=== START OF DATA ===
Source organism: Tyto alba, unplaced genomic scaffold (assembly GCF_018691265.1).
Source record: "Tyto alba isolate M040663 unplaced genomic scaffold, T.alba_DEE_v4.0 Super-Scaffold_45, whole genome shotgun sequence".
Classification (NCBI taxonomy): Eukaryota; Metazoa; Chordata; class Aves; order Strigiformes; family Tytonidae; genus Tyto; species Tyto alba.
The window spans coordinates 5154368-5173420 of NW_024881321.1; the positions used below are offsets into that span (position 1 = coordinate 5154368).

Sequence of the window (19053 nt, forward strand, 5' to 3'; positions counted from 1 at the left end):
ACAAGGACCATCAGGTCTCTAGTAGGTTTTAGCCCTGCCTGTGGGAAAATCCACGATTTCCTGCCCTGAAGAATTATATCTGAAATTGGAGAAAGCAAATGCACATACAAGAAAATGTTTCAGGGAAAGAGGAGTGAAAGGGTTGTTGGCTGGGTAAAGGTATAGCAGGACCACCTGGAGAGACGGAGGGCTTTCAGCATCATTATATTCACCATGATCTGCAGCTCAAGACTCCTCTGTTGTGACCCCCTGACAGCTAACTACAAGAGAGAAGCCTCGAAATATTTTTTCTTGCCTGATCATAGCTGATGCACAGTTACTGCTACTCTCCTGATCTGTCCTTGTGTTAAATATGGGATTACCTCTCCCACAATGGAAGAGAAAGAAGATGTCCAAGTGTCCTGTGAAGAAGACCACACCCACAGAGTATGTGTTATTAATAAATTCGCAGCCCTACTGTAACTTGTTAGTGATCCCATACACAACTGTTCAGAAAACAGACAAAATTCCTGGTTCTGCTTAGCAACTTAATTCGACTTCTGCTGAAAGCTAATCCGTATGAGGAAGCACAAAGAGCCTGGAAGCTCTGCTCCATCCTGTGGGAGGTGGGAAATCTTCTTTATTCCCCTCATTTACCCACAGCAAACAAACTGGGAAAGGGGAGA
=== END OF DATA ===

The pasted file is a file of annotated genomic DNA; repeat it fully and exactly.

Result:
Source organism: Tyto alba, unplaced genomic scaffold (assembly GCF_018691265.1).
Source record: "Tyto alba isolate M040663 unplaced genomic scaffold, T.alba_DEE_v4.0 Super-Scaffold_45, whole genome shotgun sequence".
Classification (NCBI taxonomy): Eukaryota; Metazoa; Chordata; class Aves; order Strigiformes; family Tytonidae; genus Tyto; species Tyto alba.
The window spans coordinates 5154368-5173420 of NW_024881321.1; the positions used below are offsets into that span (position 1 = coordinate 5154368).

Sequence of the window (19053 nt, forward strand, 5' to 3'; positions counted from 1 at the left end):
ACAAGGACCATCAGGTCTCTAGTAGGTTTTAGCCCTGCCTGTGGGAAAATCCACGATTTCCTGCCCTGAAGAATTATATCTGAAATTGGAGAAAGCAAATGCACATACAAGAAAATGTTTCAGGGAAAGAGGAGTGAAAGGGTTGTTGGCTGGGTAAAGGTATAGCAGGACCACCTGGAGAGACGGAGGGCTTTCAGCATCATTATATTCACCATGATCTGCAGCTCAAGACTCCTCTGTTGTGACCCCCTGACAGCTAACTACAAGAGAGAAGCCTCGAAATATTTTTTCTTGCCTGATCATAGCTGATGCACAGTTACTGCTACTCTCCTGATCTGTCCTTGTGTTAAATATGGGATTACCTCTCCCACAATGGAAGAGAAAGAAGATGTCCAAGTGTCCTGTGAAGAAGACCACACCCACAGAGTATGTGTTATTAATAAATTCGCAGCCCTACTGTAACTTGTTAGTGATCCCATACACAACTGTTCAGAAAACAGACAAAATTCCTGGTTCTGCTTAGCAACTTAATTCGACTTCTGCTGAAAGCTAATCCGTATGAGGAAGCACAAAGAGCCTGGAAGCTCTGCTCCATCCTGTGGGAGGTGGGAAATCTTCTTTATTCCCCTCATTTACCCACAGCAAACAAACTGGGAAAGGGGAGA